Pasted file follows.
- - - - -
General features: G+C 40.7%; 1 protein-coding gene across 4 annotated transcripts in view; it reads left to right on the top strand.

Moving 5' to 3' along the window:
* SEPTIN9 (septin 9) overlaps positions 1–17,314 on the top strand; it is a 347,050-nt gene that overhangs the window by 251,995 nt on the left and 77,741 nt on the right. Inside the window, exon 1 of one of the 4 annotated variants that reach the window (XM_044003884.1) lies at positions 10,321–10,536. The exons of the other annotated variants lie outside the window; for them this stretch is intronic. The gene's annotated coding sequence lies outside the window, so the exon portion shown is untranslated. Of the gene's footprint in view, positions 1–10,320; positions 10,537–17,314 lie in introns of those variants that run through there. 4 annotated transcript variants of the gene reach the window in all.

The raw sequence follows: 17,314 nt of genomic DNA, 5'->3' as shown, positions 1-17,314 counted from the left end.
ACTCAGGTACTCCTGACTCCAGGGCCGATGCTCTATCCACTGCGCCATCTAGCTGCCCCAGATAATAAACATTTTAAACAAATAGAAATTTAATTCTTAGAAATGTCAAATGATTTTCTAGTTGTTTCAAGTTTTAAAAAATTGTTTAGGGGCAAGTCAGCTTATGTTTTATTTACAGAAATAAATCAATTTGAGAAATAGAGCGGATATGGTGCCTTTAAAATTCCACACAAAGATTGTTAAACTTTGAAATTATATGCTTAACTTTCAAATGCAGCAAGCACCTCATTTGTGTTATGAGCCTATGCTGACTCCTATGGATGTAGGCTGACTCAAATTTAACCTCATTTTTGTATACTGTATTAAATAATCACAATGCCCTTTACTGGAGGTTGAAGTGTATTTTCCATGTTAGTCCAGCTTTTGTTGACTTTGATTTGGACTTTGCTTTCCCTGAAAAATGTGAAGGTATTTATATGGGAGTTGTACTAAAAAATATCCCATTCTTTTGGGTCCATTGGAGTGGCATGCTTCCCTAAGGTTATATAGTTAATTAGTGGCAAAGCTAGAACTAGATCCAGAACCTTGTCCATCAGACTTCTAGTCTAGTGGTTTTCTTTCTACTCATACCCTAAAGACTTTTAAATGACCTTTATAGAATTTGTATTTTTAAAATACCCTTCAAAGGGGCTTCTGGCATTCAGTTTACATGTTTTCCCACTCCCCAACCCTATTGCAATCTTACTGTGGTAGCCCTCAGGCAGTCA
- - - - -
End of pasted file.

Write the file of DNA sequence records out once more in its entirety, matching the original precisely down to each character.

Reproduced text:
General features: G+C 40.7%; 1 protein-coding gene across 4 annotated transcripts in view; it reads left to right on the top strand.

Moving 5' to 3' along the window:
* SEPTIN9 (septin 9) overlaps positions 1–17,314 on the top strand; it is a 347,050-nt gene that overhangs the window by 251,995 nt on the left and 77,741 nt on the right. Inside the window, exon 1 of one of the 4 annotated variants that reach the window (XM_044003884.1) lies at positions 10,321–10,536. The exons of the other annotated variants lie outside the window; for them this stretch is intronic. The gene's annotated coding sequence lies outside the window, so the exon portion shown is untranslated. Of the gene's footprint in view, positions 1–10,320; positions 10,537–17,314 lie in introns of those variants that run through there. 4 annotated transcript variants of the gene reach the window in all.

The raw sequence follows: 17,314 nt of genomic DNA, 5'->3' as shown, positions 1-17,314 counted from the left end.
ACTCAGGTACTCCTGACTCCAGGGCCGATGCTCTATCCACTGCGCCATCTAGCTGCCCCAGATAATAAACATTTTAAACAAATAGAAATTTAATTCTTAGAAATGTCAAATGATTTTCTAGTTGTTTCAAGTTTTAAAAAATTGTTTAGGGGCAAGTCAGCTTATGTTTTATTTACAGAAATAAATCAATTTGAGAAATAGAGCGGATATGGTGCCTTTAAAATTCCACACAAAGATTGTTAAACTTTGAAATTATATGCTTAACTTTCAAATGCAGCAAGCACCTCATTTGTGTTATGAGCCTATGCTGACTCCTATGGATGTAGGCTGACTCAAATTTAACCTCATTTTTGTATACTGTATTAAATAATCACAATGCCCTTTACTGGAGGTTGAAGTGTATTTTCCATGTTAGTCCAGCTTTTGTTGACTTTGATTTGGACTTTGCTTTCCCTGAAAAATGTGAAGGTATTTATATGGGAGTTGTACTAAAAAATATCCCATTCTTTTGGGTCCATTGGAGTGGCATGCTTCCCTAAGGTTATATAGTTAATTAGTGGCAAAGCTAGAACTAGATCCAGAACCTTGTCCATCAGACTTCTAGTCTAGTGGTTTTCTTTCTACTCATACCCTAAAGACTTTTAAATGACCTTTATAGAATTTGTATTTTTAAAATACCCTTCAAAGGGGCTTCTGGCATTCAGTTTACATGTTTTCCCACTCCCCAACCCTATTGCAATCTTACTGTGGTAGCCCTCAGGCAGTCA